Celia’s natural inclination was to challenge his watered-down accounts of life in the Hill household, but she decided against it tonight. On plenty of occasions, she’d witnessed Dennis Hill behave like a respectable man. She’d even seen him treat Jeremy the way a father should treat his son. On the previous Fourth of July, at the Cleary picnic, Dennis spent an hour helping her and Jeremy fill water balloons, then another hour chasing them around, pelting them with water grenades until they were soaked and gasping with laughter. He was abominably scary, yes, especially during the chase, but it was reasonable to deduce from the experience that he wasn’t always a bad man.
It was the drink. It brought out the leviathan.
That same night of the picnic, after Dennis had soaked himself silly with spirits (which were illegal in Pacific Grove), he became belligerent, disrupting the festivities and upsetting the neighbors with his offensive language. Celia’s father helped Dennis home and insisted Jeremy spend the night at the Lynch house. Although the night was viewed with disgrace by the adults of Pacific Grove, Celia remembered it with fondness. Once the lights had gone out, Jeremy had slipped into her bedroom and crawled beneath her covers. Brandishing a weighty, green flashlight, they told ghost stories and sneaked butterscotch candies from the foyer bowl downstairs. It was a scream. Her favorite memory.
Jeremy stepped toward her now. “Do not move from this spot.” Though he was a full three months younger, he had a few inches on her, and his eyes, though light in color, could be dark and menacing, especially when he was being serious. “I’m serious, Celia.”
Leaving her alone on the porch, Jeremy stole past the front door and disappeared inside the house.
The night grew frightening in his absence. Something dreadful brewed in the air that cold autumn night, but Celia waited dutifully with her arms wrapped around herself. That half minute of charged silence was followed by Jeremy’s muffled voice, then Dennis’s deeper, louder one.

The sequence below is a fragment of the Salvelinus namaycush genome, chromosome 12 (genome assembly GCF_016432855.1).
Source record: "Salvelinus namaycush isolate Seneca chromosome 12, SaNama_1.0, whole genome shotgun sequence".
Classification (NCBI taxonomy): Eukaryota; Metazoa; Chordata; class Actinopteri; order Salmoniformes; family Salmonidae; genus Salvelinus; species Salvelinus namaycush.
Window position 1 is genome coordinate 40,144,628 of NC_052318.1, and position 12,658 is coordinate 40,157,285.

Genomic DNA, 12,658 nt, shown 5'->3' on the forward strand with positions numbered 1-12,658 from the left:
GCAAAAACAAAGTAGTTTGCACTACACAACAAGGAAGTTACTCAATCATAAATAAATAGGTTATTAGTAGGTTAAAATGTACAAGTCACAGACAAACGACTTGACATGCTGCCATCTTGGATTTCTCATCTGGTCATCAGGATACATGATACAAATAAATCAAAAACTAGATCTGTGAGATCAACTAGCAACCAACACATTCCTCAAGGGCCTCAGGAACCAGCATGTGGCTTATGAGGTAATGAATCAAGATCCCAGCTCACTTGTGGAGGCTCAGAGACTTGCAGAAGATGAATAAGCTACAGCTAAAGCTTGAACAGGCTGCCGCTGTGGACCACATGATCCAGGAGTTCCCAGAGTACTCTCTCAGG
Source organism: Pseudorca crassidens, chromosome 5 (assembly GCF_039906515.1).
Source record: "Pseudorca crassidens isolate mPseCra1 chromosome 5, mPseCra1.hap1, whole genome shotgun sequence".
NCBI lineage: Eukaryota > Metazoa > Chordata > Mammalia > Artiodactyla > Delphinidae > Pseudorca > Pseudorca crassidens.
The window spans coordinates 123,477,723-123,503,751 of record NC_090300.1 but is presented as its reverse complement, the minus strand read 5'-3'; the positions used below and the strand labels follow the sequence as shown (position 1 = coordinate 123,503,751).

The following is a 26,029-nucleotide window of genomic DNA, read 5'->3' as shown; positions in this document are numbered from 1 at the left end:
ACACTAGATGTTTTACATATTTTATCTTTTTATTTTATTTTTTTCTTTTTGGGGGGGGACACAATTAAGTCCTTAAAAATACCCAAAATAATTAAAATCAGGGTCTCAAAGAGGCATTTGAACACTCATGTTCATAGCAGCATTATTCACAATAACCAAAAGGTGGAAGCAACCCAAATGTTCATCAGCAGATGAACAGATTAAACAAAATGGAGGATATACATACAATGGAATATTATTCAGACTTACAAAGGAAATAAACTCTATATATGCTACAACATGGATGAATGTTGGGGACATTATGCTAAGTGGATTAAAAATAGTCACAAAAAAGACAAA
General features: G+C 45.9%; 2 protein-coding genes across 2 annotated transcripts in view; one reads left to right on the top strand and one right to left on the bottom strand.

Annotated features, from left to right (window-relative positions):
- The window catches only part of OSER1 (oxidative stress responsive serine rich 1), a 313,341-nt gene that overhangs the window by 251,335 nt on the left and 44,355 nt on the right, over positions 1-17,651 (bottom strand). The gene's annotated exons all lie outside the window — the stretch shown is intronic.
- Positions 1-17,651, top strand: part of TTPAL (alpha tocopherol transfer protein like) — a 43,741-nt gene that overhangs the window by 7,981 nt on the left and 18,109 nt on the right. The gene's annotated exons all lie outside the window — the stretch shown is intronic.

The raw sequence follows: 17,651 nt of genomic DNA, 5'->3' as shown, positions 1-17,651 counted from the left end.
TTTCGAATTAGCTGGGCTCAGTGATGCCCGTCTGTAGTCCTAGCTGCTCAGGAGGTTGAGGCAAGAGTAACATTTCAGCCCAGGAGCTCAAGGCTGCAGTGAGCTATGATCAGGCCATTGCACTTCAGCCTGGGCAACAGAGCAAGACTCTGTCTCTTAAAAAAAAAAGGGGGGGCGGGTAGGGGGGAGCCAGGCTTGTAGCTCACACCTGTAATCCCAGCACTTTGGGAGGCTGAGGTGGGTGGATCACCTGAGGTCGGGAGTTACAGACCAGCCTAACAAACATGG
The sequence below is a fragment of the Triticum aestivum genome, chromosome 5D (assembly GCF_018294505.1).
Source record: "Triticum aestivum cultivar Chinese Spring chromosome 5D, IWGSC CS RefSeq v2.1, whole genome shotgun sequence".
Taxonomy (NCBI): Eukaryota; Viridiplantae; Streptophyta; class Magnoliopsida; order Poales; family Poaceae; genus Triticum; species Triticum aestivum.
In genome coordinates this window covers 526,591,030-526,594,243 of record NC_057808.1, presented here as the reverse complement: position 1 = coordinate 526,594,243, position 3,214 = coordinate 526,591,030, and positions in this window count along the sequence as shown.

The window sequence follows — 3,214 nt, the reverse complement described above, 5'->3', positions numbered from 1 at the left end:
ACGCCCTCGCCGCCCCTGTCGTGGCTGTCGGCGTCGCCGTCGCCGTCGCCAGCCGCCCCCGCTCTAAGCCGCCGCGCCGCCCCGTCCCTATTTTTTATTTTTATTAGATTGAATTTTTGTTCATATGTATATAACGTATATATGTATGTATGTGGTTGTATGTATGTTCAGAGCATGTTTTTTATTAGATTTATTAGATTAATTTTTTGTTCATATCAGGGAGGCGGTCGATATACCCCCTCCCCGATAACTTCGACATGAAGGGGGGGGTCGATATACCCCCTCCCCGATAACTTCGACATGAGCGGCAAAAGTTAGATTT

Seeking out a window, Celia peeked into what appeared to be a family room. She had never been inside, but it had the typical furnishings — a couch, a few low tables, and a small television console airing The Adventures of Jim Bowie. The mess and drabness of it were depressing, though, and she felt sorrier than ever for her friend.
Then Dennis began shouting from somewhere inside the house. Celia’s heart flew into a panic at his tone — thunderous and angry, the words merging into a single, sloshing tirade that made no sense.
A crash shook the house.
Celia ran to another window, where a view of the kitchen and what transpired within put a stain over everything she thought she knew. She watched Dennis Hill shove his only son against the refrigerator and strike him in the face with a tightly balled fist.
A sob bubbled up in her throat as she backed away from the window. She would get her Daddy. He would help Jeremy.
“Jeremiah!” Dennis hollered.
Celia jumped when the front door flew open.
Jeremy grabbed her arms, pushing her down the steps. “Go! Run!”
A chill ripped up Celia’s spine, while inches away, blood oozed from Jeremy’s mouth.
Catching her gaping at it, he sucked his bottom lip inward to wash the gore away.
He was ashamed, Celia realized. But they were connected now, weren’t they? She and him. A first kiss forever binding those bloody lips with hers.
“If I have to go lookin’ for ya, you little shit stain, you’re gonna get it!”
Celia gripped Jeremy’s fingers snugly against her palm and ran with all the blind determination she could muster.
To her relief, Jeremy gave no resistance and was soon ahead of her, pulling her forward.
Together, they crossed the tree line into the dark, open orchard, an earsplitting slam echoing behind them.
“I’m trying.” Her legs and lungs burned from her effort. But as always, she was slower, less agile than Jeremy, who had the running grace of a cheetah.